London club owner Arthur "Pig" Mailion (Hywel Bennett) regales his customers with a rendition of "Teenager in Love", a golden oldie that could not be less appropriate. As his employees look on secretly disdaining him, at that moment writer Daniel Feeld (Albert Finney) is enduring a barium enema in hospital to work out what is wrong with his insides; as if that were not uncomfortable enough when he turns to look at the screen showing his guts, he sees the words to "Teenager in Love" appear there, much to his confusion. But this is happening more and more often: he will overhear people in the street relating passages of the dialogue for his latest television series, and wonder if he has some control over their lives...
When Dennis Potter was nearing death, such was his esteem within the television industry that he had made his name in, quite often controversially, that his proposal for a linked pair of series that he wrote to be shown on both the BBC and Channel 4 was accepted by both parties. They were called Karaoke, which was broadcast first on the BBC, and Cold Lazarus, a science fiction work for Channel 4, although each channel showed them both after a fashion. Taking pride of place in the schedule on a Sunday night, they were to be the last works Potter ever produced, as he died of cancer soon after completing them, so audiences were expecting something special, after all they were presented as true event television.
Karaoke was first up, and in typical Potter syle contained elements of autobiography, with Finney essaying a Potter surrogate role as Feeld, who finds out he is dying of cancer before the series ends. The idea that writers should be responsible for their characters, and that having terrible things happen to them should not be taken lightly by their creators, is what weighed heavily on the themes of this as Feeld realises that a woman he has scripted may well be a real person and as he has also come up with a gruesome death for her, then maybe he should have been more careful, more compassionate, about what he has designed as her fate. Saffron Burrows played that role as hostess Sandra, on the face of it about as non-mysterious as they get.
She has a counterpart in Linda (Keeley Hawes), an actress who happens to be taking the role that mirrors Sandra in the television series Feeld has scripted. In these characters we can see Potter's sentimentalising and lust for young women, something that marked his later work and might have you wondering about his motives, especially as Feeld, representing him, turns knight in shining armour to Sandra even if he's growing too infirm to do anything about his passion. Like Potter, by the last episode he is facing the last few weeks of his life, although that doesn't stop him writing or taking more drastic action to ensure he has made his valuable mark on the world. For most, creating successful TV would be enough, but Feeld wants to make a bigger contribution.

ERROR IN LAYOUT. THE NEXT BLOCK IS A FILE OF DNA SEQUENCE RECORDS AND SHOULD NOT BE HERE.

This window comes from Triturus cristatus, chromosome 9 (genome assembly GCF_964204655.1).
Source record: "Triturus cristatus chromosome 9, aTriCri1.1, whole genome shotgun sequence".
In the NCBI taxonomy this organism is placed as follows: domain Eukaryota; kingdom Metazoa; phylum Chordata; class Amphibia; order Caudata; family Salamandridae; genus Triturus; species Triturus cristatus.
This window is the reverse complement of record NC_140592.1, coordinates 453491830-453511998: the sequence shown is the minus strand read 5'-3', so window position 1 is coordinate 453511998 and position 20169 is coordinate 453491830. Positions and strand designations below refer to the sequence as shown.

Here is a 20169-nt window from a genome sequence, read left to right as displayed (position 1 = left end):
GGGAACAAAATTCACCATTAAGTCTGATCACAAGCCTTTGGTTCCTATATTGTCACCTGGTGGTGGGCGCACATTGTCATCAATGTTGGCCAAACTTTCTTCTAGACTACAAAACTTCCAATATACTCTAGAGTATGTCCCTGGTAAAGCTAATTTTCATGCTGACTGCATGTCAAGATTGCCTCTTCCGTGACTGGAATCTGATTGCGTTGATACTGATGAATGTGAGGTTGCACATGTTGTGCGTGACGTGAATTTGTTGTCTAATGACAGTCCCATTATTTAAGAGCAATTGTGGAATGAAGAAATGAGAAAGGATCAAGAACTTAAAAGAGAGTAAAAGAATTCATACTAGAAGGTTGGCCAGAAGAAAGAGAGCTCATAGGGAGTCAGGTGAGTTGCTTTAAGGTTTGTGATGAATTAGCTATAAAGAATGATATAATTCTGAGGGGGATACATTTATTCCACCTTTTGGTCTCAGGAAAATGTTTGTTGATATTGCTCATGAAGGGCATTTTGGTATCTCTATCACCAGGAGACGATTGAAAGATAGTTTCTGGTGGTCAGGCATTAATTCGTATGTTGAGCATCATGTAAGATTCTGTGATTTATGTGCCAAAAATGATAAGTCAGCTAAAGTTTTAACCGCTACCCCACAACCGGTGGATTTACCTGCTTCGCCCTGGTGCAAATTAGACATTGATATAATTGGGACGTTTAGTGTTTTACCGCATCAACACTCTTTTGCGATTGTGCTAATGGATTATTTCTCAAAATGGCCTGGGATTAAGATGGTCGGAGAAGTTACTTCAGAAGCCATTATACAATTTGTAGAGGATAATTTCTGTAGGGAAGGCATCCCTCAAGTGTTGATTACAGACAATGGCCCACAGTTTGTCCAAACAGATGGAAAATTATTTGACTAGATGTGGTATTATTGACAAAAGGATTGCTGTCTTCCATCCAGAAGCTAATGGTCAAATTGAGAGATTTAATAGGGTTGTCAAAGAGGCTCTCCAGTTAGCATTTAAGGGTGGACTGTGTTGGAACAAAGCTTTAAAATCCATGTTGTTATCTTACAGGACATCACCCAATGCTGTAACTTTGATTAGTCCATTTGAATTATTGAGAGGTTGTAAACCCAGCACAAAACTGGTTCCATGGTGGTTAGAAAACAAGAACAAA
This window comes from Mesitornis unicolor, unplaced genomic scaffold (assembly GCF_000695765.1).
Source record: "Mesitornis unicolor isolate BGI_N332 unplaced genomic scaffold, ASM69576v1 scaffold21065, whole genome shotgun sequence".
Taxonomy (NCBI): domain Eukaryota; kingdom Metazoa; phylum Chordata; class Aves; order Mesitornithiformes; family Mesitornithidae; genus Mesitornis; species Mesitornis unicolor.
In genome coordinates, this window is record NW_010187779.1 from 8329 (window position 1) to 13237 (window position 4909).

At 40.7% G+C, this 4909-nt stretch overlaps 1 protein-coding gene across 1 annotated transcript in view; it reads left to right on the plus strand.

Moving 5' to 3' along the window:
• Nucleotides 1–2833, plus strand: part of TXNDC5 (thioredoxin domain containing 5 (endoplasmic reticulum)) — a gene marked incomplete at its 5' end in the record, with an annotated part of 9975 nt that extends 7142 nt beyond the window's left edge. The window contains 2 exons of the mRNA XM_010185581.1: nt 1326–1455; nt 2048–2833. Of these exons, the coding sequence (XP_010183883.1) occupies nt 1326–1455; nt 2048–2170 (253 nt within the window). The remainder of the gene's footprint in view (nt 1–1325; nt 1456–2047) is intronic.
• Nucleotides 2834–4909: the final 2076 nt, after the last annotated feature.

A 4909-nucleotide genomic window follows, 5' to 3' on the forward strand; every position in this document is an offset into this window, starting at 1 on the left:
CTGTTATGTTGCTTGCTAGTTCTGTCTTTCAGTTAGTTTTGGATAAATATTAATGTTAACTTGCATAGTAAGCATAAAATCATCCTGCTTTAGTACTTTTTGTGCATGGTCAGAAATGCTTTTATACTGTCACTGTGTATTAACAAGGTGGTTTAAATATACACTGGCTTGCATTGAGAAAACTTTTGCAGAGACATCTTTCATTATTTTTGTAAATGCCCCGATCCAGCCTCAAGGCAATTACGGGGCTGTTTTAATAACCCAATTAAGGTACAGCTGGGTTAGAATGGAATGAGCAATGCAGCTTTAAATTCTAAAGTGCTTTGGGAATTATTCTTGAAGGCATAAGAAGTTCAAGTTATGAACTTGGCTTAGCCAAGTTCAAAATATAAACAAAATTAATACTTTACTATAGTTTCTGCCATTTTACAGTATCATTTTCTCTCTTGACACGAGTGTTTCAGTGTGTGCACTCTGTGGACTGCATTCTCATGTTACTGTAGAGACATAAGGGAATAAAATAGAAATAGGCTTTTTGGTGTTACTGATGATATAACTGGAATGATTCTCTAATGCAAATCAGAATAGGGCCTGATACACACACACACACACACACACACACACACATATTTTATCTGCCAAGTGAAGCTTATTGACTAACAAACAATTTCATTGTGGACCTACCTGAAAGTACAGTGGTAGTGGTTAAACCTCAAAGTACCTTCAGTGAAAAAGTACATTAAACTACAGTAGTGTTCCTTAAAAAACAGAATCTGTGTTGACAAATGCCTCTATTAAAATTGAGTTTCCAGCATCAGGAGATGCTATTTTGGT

In amongst all these gorblimey accents, with Bennett and Burrows really going into Cockney overdrive, you find you have to accept that the people populating the story verge upon, and in some instances crash right into, the realm of the grotesque. Even the "good" characters have their quirks, with Daniel's agent Ben Baglin (Roy Hudd), lumbered with a Spoonerist speech impediment, which gives Potter the chance to put more swearing in the programme but disguised as a joke. Ben has a mother (Liz Smith) who is no less eccentrically drawn, getting her petty revenge on his shouting frustration with her by placing hairs from her armpit in his poached egg on toast. If you can accept that the comedy is too brittle to be funny, then the suspense could be effective for you, although the whole "repeating Daniel's lines" part is explained away by the end, but at least Karaoke is unmistakably the work of Potter, whether you respond to that or not. Seeing a star in just about every role can be distracting, though.